Thursday, 1 October 2015

Getting A Masterpiece

Bulgari's Le Gemme Orientali

Perfume prices continue to leap with a vigour that's normally the preserve of Olympic athletes. Last year, Serge Lutens made a brave jump with the first of their Section D'Or releases, L'Incendiaire (UK price: £380 for 50 ml of extrait). This year, as many of you will be aware, the brand has added 5 new compositions to the range, with prices ranging from £425 (for Cannibale, a traditional, spicy leather) to £525 (for Cracheuse De Flammes). Bulgari have extended their set of Le Gemme scents with a trio they're labelling Le Gemme Orientali. Each one will set you back £231 for 100 ml of eau de parfum. Amouage's prices are reaching ever closer to the tops of those Scheherazade minarets. As a reader pointed out on this site, Sunshine Man is £255 for 100 ml of edp. It's not that long ago that the price of the brand's Library Collection (around the £200 mark) was enough to cause scentusiasts to think about remortgaging their houses. And of course, the likes of Roja Parfums, Clive Christian and Xerjoff continue to charge £400 and above for some of their latest releases.

In the fairy tale bubble-world of prices, what goes up almost never comes down. Certain brands cannot allow themselves to be seen as 'cheaper' than others, so as soon as one company initiates the process of wild increases, the others feel obliged to follow suit. And it's no good complaining that if a few brands kept their prices low, they'd enjoy greater sales. The perverse fact of the matter - observed by countless sales assistants across the globe - is that most of us are convinced that there is a genuine, justifiable correlation between quality and price: many people really do opt for more expensive goods purely on the basis that they are more expensive, rather than on a judgement about the non-fiscal attributes of whatever it is they're buying. Of course, the trouble is that we can't say there's no connection between quality and price. Sure, a high figure doesn't guarantee you'll be getting a masterpiece, but if you're paying peanuts, you can be almost certain that what you're purchasing is of dubious merit.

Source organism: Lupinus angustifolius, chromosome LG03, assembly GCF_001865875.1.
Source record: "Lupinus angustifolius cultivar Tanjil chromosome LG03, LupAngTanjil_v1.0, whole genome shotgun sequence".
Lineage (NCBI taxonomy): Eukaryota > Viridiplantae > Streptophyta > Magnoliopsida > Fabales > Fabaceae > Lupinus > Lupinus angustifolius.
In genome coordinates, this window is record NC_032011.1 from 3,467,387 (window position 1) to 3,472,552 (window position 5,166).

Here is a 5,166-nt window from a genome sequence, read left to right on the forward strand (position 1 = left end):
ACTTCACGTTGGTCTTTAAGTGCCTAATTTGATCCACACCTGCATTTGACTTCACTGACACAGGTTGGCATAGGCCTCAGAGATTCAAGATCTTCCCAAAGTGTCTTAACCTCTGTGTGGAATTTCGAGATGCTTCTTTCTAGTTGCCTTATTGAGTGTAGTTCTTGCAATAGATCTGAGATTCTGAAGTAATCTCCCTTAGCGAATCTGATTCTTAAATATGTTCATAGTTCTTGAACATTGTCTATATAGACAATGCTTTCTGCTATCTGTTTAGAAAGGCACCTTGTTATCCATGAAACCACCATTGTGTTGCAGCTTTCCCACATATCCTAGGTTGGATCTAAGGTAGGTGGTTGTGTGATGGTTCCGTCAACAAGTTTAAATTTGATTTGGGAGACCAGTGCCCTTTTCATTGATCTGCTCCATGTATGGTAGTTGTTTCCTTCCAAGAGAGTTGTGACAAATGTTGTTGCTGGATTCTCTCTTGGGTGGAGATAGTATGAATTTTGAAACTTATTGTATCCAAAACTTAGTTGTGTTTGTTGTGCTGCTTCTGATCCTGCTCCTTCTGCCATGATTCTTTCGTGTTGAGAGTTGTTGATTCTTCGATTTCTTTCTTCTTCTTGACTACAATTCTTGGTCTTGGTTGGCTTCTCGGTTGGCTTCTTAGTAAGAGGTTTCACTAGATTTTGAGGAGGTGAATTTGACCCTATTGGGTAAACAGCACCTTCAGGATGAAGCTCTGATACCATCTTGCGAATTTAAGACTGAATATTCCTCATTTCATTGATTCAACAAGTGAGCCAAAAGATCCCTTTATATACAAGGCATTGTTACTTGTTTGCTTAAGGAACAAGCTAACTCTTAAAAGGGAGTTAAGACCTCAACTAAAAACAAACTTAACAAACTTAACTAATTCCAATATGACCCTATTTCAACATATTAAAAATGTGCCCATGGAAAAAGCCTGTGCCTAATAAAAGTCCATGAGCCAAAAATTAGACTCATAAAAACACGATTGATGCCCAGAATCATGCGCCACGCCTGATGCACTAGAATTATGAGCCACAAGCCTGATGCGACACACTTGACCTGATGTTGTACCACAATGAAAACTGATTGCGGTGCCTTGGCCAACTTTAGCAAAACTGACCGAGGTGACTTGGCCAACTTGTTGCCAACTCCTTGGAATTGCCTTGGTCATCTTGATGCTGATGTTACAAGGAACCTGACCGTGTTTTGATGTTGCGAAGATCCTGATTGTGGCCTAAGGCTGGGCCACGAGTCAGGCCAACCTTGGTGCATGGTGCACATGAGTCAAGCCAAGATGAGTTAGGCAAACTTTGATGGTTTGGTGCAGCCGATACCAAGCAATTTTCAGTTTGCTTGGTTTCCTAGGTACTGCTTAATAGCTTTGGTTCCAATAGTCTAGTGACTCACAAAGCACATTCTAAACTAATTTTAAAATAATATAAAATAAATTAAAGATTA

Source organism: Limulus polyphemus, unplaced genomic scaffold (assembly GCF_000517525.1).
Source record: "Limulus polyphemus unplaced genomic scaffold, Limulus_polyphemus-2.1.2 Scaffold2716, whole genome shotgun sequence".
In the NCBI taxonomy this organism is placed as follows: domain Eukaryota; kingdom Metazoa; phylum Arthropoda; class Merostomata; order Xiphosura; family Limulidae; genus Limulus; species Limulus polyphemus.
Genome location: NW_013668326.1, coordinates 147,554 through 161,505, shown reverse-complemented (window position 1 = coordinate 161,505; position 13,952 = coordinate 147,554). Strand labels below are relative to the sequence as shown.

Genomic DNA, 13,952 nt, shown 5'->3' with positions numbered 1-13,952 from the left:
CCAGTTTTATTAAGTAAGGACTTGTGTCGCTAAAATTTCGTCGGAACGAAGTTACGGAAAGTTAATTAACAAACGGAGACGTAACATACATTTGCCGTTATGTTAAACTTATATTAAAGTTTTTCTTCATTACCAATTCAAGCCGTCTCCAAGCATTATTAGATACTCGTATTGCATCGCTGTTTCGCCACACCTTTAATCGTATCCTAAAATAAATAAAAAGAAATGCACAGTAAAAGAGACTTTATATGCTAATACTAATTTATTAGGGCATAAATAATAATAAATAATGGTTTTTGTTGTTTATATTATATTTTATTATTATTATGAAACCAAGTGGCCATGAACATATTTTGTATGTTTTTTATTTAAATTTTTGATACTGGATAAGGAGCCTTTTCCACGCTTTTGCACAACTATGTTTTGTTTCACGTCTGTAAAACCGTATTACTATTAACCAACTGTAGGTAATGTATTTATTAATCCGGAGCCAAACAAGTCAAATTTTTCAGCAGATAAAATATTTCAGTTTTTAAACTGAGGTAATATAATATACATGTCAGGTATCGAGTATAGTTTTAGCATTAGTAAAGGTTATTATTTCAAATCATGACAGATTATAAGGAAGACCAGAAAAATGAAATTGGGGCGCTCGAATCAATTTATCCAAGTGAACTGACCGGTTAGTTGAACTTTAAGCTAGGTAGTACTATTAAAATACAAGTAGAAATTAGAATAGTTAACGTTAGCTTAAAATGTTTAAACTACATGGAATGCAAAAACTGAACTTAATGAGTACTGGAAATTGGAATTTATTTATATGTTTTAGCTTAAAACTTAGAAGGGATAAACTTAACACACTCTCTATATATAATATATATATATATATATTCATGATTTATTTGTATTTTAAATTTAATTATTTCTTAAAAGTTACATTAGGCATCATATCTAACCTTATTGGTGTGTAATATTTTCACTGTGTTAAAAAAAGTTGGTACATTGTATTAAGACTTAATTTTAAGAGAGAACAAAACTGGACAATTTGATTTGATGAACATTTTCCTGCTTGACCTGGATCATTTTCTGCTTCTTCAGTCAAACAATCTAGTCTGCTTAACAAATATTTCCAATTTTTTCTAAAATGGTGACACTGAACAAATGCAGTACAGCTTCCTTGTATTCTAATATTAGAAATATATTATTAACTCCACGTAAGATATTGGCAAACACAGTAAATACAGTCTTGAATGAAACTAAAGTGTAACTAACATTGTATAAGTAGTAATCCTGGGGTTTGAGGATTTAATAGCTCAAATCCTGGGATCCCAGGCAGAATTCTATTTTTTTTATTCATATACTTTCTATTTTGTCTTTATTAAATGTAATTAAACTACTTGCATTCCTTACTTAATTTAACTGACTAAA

Speaking of which, you might be wondering what I think of some of the aforementioned, wallet-squeezing creations? I'll share some thoughts tomorrow.



  1. "Usually, when I make a perfume, when the retailers sell it to the customer for 65 euros, then, believe it or not, in the finished compound you have only 1,50 euros of perfume, maximum. It's not a question of wether it is expensive or not."

    Olivier Cresp

    1. PerfumowyBlog, thanks for the quote. Do you know when/where Cresp said this?

    2. Yes:

      Very nice and informative interview. The Man is so down to earth. No bulshitting, no fairies. Just reality. :)

      Regards/ Marcin


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